One of the highlights in Italy were abundant black tartufi that we sampled almost every other day in meals such as pasta, risotto and scrambled eggs. Local grocers sold an array of merchandise ranging from truffle infused cheese, spreads and meats to truffle-flecked pasta and bread. There were even bitters made from tartufi called Amaro al Tartufo”. As a nod to my husband who is besotted with everything fungi, we drove through the Crete Senesi region, where we visited the sleepy town of San Giovanni d’Asso to visit the ‘Museo Del Tartufo’. It was unfortunately closed for the afternoon siesta, and the one lonely person we met in the village (who presumably was heading for his siesta), couldn’t tell us if and when the museum would open again for visitors.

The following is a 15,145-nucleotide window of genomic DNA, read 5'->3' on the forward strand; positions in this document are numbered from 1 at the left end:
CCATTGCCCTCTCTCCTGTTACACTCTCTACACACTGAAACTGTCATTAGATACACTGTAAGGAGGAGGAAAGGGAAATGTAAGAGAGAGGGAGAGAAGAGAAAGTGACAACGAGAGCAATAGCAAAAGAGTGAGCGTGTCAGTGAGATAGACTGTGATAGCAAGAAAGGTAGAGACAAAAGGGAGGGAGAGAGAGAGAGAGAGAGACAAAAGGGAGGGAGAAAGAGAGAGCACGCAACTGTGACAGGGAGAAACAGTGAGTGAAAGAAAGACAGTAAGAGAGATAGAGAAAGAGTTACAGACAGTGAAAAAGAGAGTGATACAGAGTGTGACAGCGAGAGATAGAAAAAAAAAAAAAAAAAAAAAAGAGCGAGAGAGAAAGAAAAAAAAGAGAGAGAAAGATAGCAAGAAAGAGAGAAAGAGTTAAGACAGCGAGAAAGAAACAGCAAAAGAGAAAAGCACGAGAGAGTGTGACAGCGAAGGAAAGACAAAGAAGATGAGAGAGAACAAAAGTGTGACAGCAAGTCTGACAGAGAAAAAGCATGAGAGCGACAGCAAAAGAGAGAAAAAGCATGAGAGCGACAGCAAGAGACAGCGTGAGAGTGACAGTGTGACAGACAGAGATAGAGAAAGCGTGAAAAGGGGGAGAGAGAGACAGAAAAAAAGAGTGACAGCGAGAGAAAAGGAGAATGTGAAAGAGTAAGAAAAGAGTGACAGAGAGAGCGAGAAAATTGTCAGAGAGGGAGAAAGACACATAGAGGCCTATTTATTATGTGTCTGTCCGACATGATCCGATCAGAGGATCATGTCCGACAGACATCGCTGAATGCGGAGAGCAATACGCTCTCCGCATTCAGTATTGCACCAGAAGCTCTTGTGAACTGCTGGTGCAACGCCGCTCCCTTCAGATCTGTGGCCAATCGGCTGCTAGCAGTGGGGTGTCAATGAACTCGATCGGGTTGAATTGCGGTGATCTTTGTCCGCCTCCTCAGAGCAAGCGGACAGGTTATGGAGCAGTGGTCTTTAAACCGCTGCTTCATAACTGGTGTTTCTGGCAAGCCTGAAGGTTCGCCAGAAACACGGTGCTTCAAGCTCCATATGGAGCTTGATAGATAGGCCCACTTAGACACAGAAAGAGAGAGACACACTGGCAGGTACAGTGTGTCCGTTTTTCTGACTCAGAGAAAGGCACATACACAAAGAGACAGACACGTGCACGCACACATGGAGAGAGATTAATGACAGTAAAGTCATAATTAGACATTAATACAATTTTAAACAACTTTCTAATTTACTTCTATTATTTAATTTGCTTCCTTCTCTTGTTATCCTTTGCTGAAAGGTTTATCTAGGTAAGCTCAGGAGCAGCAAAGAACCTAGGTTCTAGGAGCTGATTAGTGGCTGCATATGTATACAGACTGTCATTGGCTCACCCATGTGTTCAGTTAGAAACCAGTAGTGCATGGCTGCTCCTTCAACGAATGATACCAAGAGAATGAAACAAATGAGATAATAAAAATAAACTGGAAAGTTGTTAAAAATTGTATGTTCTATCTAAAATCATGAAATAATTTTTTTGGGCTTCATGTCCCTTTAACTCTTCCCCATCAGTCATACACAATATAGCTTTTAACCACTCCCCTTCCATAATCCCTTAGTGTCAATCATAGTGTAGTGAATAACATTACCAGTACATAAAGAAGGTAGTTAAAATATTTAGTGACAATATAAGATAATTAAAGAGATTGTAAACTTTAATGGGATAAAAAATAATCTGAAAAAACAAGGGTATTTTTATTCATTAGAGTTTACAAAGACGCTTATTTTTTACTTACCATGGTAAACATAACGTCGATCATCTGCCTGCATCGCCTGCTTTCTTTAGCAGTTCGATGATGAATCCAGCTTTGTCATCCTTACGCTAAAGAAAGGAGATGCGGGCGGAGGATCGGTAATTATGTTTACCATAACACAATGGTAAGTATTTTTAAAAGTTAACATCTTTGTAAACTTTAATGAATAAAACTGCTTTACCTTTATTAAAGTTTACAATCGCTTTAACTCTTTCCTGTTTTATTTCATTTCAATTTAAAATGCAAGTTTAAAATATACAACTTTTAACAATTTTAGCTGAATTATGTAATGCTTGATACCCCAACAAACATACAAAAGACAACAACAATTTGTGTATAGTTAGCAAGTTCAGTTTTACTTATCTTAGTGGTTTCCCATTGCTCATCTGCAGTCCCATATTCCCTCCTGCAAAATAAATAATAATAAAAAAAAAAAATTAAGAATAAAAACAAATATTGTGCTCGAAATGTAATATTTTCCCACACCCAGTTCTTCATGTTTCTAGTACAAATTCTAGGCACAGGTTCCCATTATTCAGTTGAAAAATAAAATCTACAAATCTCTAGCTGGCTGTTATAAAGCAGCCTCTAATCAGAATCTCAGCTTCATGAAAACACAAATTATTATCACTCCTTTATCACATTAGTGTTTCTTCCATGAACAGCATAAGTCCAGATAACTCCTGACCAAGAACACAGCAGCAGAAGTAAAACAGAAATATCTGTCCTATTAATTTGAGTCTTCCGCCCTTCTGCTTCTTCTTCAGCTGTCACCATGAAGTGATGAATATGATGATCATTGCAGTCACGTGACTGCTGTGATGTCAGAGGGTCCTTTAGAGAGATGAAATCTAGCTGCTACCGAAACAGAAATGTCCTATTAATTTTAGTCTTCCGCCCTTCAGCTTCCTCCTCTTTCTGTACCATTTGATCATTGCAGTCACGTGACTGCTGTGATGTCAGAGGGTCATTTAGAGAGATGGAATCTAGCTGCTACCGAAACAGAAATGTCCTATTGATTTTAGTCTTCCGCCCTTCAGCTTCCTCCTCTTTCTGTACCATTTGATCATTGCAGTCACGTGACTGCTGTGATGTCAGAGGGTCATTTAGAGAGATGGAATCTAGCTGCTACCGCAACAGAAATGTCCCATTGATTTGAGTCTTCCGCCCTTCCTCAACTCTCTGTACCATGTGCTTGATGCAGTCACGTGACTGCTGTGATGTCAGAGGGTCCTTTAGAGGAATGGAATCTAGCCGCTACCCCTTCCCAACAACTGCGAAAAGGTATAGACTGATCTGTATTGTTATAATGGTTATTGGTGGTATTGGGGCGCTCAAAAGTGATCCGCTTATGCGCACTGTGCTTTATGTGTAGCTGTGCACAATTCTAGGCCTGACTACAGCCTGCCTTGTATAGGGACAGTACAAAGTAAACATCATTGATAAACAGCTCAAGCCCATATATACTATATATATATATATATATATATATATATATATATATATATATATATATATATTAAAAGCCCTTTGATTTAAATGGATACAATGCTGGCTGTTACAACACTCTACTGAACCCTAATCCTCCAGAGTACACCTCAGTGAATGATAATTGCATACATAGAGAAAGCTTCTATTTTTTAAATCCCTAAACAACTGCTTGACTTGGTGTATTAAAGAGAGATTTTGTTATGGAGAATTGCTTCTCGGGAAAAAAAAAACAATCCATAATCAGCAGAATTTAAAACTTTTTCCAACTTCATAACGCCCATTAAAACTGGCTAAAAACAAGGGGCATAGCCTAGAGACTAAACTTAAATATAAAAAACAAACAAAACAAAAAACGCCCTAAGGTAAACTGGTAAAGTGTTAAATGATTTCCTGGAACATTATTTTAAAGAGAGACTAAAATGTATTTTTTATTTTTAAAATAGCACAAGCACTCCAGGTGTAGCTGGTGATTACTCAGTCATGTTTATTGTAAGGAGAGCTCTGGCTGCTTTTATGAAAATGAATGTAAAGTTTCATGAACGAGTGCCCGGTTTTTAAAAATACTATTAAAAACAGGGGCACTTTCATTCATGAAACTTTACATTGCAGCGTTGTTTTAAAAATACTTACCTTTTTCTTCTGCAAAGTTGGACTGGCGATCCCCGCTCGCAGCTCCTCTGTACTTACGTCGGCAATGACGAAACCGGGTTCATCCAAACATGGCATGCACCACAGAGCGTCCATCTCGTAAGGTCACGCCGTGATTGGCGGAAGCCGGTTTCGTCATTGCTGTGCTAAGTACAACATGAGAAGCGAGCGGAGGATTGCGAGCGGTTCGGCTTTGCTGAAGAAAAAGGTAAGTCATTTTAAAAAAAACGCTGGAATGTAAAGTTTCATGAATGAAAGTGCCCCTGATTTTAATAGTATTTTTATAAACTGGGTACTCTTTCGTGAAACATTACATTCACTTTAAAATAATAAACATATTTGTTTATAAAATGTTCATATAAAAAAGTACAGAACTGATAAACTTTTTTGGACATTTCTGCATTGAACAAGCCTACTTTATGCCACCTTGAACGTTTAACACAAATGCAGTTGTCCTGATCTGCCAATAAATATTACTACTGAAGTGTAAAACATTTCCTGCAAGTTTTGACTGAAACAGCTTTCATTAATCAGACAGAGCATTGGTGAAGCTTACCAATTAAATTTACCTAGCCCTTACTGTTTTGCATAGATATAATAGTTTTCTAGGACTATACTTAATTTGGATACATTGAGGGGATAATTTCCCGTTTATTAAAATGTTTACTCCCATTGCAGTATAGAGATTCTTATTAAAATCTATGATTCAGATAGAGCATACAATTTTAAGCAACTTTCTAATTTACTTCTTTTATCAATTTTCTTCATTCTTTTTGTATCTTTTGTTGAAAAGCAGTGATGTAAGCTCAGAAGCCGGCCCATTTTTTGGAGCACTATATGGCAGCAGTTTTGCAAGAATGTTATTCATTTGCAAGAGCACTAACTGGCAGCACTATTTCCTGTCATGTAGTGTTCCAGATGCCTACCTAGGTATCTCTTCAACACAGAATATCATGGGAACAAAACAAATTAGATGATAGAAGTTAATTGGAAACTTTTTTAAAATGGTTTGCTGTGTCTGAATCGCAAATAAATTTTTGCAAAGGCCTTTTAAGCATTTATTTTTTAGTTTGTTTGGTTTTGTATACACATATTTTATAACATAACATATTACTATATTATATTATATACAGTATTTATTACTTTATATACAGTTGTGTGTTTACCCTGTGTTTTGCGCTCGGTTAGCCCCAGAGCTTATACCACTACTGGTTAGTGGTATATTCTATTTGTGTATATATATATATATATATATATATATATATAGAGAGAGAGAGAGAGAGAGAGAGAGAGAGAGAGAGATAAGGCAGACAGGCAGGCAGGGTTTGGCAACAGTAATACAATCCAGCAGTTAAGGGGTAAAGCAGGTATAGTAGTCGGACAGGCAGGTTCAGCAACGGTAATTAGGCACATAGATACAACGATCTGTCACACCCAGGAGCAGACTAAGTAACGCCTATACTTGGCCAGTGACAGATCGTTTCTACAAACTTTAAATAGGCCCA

Little bites in Genoa

Genoa’s alleyways or ‘caruggi’ in the centro storico or historic center spread in an oval from the harbour and aquarium north to Via Garibaldi and the Piazza de Ferrari. This network of caruggi, too narrow for cars, and often even for a sliver of sunlight to pierce through, teems with people all day through. Cafes, wine-bars, trattorias, groceries and bakeries abound, and the aroma emanating from the wood burning stoves in the focaccerie or bakeries mingles with that of fried fish, coffee and more.


View of Genoa and its port from Castelletto, a residential quarter accessible by elevator.